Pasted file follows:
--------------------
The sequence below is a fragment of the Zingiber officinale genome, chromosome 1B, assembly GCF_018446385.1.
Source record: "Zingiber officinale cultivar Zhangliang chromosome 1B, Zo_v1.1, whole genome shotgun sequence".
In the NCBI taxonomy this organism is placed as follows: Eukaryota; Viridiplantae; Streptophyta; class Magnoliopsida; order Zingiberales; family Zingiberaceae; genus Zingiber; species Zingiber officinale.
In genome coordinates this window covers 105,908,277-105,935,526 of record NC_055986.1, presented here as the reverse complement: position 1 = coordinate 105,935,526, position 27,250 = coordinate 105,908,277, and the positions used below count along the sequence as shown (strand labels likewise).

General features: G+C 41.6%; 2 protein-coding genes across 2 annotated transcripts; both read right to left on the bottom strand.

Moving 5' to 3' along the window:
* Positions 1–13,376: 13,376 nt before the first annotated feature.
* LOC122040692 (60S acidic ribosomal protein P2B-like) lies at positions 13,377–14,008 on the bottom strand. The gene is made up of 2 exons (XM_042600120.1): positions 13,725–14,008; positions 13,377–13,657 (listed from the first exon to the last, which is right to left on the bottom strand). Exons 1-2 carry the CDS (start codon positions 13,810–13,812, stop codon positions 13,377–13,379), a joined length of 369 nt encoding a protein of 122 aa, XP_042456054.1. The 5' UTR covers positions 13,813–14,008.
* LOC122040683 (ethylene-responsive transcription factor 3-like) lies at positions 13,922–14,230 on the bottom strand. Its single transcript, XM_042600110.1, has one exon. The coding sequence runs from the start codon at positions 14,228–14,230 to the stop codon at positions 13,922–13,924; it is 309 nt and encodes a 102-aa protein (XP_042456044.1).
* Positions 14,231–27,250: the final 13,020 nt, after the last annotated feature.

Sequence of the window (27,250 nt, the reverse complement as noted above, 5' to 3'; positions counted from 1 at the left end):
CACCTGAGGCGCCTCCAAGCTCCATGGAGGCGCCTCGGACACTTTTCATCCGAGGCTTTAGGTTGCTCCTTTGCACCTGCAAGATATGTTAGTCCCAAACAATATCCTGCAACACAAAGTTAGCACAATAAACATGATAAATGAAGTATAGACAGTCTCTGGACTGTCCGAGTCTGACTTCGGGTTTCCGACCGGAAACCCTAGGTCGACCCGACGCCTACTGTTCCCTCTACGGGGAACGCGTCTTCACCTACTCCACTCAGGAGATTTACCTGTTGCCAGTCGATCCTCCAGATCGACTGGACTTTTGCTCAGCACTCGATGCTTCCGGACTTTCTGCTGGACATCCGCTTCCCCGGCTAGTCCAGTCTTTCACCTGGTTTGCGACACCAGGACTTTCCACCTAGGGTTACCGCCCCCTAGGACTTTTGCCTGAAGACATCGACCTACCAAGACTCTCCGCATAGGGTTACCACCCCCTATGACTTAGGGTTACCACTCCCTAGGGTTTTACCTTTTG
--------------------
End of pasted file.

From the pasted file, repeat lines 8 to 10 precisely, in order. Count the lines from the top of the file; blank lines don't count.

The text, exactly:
* LOC122040692 (60S acidic ribosomal protein P2B-like) lies at positions 13,377–14,008 on the bottom strand. The gene is made up of 2 exons (XM_042600120.1): positions 13,725–14,008; positions 13,377–13,657 (listed from the first exon to the last, which is right to left on the bottom strand). Exons 1-2 carry the CDS (start codon positions 13,810–13,812, stop codon positions 13,377–13,379), a joined length of 369 nt encoding a protein of 122 aa, XP_042456054.1. The 5' UTR covers positions 13,813–14,008.
* LOC122040683 (ethylene-responsive transcription factor 3-like) lies at positions 13,922–14,230 on the bottom strand. Its single transcript, XM_042600110.1, has one exon. The coding sequence runs from the start codon at positions 14,228–14,230 to the stop codon at positions 13,922–13,924; it is 309 nt and encodes a 102-aa protein (XP_042456044.1).
* Positions 14,231–27,250: the final 13,020 nt, after the last annotated feature.